FAILURE (tail (snoc (snoc (empty) 'a) 'b))
   should be: (b)
     but got: ((b) ())
FAILURE (tail (tail (tail (snoc (snoc (snoc (snoc (snoc (empty) 'a) 'b) 'c) 'd) 'e))))
   should be: (d e)
     but got: ((d e) ())

Note that these failures are not particularly illuminating; it is not obvious from the failure messages why the actual and expected values do not match.

The problem is that the client (in this case, the test suite) has violated the Queue abstraction; it has relied on the particular representation used for queues, but a proper client should only interact with the data by using the appropriate procedures defined in the abstraction.

One can enforce an abstraction by properly modularizing the code. Most modern languages provide facilities for defining modules as collections of related procedures, and rules for what procedures have access to the internal representation of an abstraction.

Here is a revision, queue1 (encapsulated), of the first (slow but simple) queue implementation that illustrates one way to control access to a representation, and thus enforces modularity.

This is only meant to illustrate one way to achieve this effect; as stated above, most modern languages provide more convenient facilities for defining access rules.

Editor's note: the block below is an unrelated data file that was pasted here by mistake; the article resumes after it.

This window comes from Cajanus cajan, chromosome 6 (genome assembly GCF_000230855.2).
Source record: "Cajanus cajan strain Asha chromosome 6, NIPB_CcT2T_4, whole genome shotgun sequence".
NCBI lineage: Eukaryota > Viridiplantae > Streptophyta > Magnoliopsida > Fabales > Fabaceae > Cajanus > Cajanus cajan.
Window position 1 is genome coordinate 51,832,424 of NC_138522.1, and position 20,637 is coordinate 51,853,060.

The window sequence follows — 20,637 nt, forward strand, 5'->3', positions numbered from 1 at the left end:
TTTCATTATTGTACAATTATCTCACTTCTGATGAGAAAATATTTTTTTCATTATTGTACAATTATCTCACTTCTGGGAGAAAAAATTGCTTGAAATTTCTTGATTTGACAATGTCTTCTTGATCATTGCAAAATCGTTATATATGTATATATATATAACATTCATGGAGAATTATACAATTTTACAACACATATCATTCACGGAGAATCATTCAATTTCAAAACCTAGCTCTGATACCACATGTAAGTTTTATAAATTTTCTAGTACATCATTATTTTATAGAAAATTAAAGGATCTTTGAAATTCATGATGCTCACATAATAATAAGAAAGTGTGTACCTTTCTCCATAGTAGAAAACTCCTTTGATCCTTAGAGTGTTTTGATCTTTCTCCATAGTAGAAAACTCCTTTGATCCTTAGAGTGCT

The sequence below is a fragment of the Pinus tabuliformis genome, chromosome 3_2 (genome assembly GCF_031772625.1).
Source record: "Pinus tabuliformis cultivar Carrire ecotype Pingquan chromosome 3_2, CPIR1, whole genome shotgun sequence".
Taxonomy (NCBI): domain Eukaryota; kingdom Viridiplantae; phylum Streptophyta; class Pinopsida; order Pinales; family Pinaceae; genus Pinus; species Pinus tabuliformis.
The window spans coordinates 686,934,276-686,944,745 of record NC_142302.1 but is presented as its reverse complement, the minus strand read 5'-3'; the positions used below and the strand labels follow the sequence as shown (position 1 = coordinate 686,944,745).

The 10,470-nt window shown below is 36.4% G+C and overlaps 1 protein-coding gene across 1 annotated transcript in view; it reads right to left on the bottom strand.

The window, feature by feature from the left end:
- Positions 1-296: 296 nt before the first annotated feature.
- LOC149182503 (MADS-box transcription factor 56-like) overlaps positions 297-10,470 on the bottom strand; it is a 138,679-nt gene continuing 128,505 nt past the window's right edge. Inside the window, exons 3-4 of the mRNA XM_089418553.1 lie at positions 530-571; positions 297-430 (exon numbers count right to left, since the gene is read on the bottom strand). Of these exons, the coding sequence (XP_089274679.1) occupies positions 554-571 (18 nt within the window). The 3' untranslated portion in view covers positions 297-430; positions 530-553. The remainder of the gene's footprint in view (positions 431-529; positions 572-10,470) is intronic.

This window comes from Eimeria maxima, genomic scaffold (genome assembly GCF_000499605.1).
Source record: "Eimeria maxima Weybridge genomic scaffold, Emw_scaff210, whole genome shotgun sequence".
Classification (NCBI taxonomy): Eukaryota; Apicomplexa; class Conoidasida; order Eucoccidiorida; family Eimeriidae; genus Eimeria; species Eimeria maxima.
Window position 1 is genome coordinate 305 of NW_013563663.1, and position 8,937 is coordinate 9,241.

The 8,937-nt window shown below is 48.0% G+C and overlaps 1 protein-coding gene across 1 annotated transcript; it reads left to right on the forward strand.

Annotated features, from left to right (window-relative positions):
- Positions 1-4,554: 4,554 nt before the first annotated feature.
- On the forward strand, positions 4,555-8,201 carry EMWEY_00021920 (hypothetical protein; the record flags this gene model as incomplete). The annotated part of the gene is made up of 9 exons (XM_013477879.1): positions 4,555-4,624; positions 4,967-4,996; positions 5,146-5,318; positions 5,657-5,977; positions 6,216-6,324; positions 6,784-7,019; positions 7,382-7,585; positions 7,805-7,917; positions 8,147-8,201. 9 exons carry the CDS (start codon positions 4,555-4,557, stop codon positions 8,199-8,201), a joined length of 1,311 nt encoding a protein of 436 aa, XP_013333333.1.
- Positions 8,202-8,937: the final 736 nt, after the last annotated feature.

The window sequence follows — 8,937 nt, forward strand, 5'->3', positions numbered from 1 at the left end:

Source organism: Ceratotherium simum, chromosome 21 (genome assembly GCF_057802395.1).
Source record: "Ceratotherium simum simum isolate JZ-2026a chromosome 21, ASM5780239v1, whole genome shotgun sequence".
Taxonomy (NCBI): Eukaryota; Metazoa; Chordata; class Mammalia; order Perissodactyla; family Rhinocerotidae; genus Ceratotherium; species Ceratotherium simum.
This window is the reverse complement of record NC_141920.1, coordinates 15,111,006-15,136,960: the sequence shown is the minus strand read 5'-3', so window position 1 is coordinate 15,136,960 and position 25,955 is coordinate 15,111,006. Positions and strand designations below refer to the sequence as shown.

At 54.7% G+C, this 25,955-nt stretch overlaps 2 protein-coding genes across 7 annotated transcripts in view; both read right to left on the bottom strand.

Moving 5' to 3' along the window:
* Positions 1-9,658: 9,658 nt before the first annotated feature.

If we now change our script to import the encapsulated library:

% plt-r6rs queue-tests.sps
% plt-r6rs queue-tests-rep-exposed.sps
FAILURE (empty)
   should be: ()
     but got: #<procedure:an-abstract-queue>
FAILURE (snoc (empty) 'a)
   should be: (a)
     but got: #<procedure:an-abstract-queue>
FAILURE (snoc (snoc (empty) 'a) 'b)
   should be: (a b)
     but got: #<procedure:an-abstract-queue>
FAILURE (tail (snoc (snoc (empty) 'a) 'b))
   should be: (b)
     but got: #<procedure:an-abstract-queue>
FAILURE (tail (tail (tail (snoc (snoc (snoc (snoc (snoc (empty) 'a) 'b) 'c) 'd) 'e))))
   should be: (d e)
     but got: #<procedure:an-abstract-queue>

Now the failure messages are a bit clearer: the tests are failing because the client (the test writer) wrote down that the code expected values such as the list (a) but the actual values we receive are abstract queues.

Even if the client wanted to break the abstraction by trying to apply the returned procedure, they would be foiled (illustrated below).

% larceny -err5rs -path .. 
Larceny v0.963 "Fluoridation" (Jul 29 2008 20:26:38, precise:Posix Unix:unified)
larceny.heap, built on Tue Jul 29 20:28:40 EDT 2008
ERR5RS mode (no libraries have been imported)

> (import (rnrs))
Autoloading (rnrs)
Autoloading (rnrs enums)
Autoloading (rnrs lists)
Autoloading (rnrs syntax-case)
Autoloading (rnrs conditions)
Autoloading (err5rs records procedural)
Autoloading (rnrs exceptions)
Autoloading (rnrs hashtables)
Autoloading (rnrs arithmetic bitwise)
Autoloading (rnrs programs)
Autoloading (rnrs files)
Autoloading (rnrs io ports)
Autoloading (larceny deprecated)
Autoloading (rnrs records syntactic)
Autoloading (rnrs records procedural)
Autoloading (rnrs control)
Autoloading (rnrs sorting)
Autoloading (rnrs bytevectors)
Autoloading (rnrs unicode)

> (import (obj-lecture queue1-encapsulated))
Autoloading (obj-lecture queue1-encapsulated)

> (define my-queue (snoc (snoc (empty) 'a) 'b))

> my-queue

> (my-queue 'attempting-to-get-inside!)

Error: queue1-encapsulated: unauthorized-access-attempt
Entering debugger; type "?" for help.